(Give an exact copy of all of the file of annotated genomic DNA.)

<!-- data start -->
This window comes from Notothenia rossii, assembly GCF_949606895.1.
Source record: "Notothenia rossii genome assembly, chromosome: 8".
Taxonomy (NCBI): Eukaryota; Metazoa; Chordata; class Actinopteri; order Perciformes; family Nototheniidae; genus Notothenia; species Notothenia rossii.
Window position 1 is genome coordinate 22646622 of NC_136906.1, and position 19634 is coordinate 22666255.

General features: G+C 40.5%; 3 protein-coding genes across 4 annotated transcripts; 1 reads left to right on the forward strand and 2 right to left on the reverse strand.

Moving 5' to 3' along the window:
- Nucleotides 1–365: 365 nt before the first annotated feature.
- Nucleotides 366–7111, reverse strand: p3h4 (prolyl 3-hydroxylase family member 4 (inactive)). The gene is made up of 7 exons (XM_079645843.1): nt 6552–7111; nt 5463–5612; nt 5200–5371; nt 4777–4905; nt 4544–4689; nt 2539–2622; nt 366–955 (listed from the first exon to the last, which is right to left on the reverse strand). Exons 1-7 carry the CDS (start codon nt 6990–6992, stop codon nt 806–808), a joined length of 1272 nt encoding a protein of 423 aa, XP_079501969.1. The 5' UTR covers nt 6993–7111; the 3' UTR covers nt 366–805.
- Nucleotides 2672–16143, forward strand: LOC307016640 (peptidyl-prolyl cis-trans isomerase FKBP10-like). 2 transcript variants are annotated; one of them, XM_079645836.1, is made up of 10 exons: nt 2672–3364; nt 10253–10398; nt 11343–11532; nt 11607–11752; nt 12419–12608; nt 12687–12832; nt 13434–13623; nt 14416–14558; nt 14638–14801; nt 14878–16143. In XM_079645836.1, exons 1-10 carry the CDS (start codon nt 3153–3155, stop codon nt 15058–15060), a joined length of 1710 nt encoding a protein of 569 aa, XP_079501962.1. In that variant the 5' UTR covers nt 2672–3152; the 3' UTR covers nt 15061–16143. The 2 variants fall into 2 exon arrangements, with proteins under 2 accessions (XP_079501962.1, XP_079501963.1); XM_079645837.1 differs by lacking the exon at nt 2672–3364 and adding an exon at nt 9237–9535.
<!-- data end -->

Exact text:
This window comes from Notothenia rossii, assembly GCF_949606895.1.
Source record: "Notothenia rossii genome assembly, chromosome: 8".
Taxonomy (NCBI): Eukaryota; Metazoa; Chordata; class Actinopteri; order Perciformes; family Nototheniidae; genus Notothenia; species Notothenia rossii.
Window position 1 is genome coordinate 22646622 of NC_136906.1, and position 19634 is coordinate 22666255.

General features: G+C 40.5%; 3 protein-coding genes across 4 annotated transcripts; 1 reads left to right on the forward strand and 2 right to left on the reverse strand.

Moving 5' to 3' along the window:
- Nucleotides 1–365: 365 nt before the first annotated feature.
- Nucleotides 366–7111, reverse strand: p3h4 (prolyl 3-hydroxylase family member 4 (inactive)). The gene is made up of 7 exons (XM_079645843.1): nt 6552–7111; nt 5463–5612; nt 5200–5371; nt 4777–4905; nt 4544–4689; nt 2539–2622; nt 366–955 (listed from the first exon to the last, which is right to left on the reverse strand). Exons 1-7 carry the CDS (start codon nt 6990–6992, stop codon nt 806–808), a joined length of 1272 nt encoding a protein of 423 aa, XP_079501969.1. The 5' UTR covers nt 6993–7111; the 3' UTR covers nt 366–805.
- Nucleotides 2672–16143, forward strand: LOC307016640 (peptidyl-prolyl cis-trans isomerase FKBP10-like). 2 transcript variants are annotated; one of them, XM_079645836.1, is made up of 10 exons: nt 2672–3364; nt 10253–10398; nt 11343–11532; nt 11607–11752; nt 12419–12608; nt 12687–12832; nt 13434–13623; nt 14416–14558; nt 14638–14801; nt 14878–16143. In XM_079645836.1, exons 1-10 carry the CDS (start codon nt 3153–3155, stop codon nt 15058–15060), a joined length of 1710 nt encoding a protein of 569 aa, XP_079501962.1. In that variant the 5' UTR covers nt 2672–3152; the 3' UTR covers nt 15061–16143. The 2 variants fall into 2 exon arrangements, with proteins under 2 accessions (XP_079501962.1, XP_079501963.1); XM_079645837.1 differs by lacking the exon at nt 2672–3364 and adding an exon at nt 9237–9535.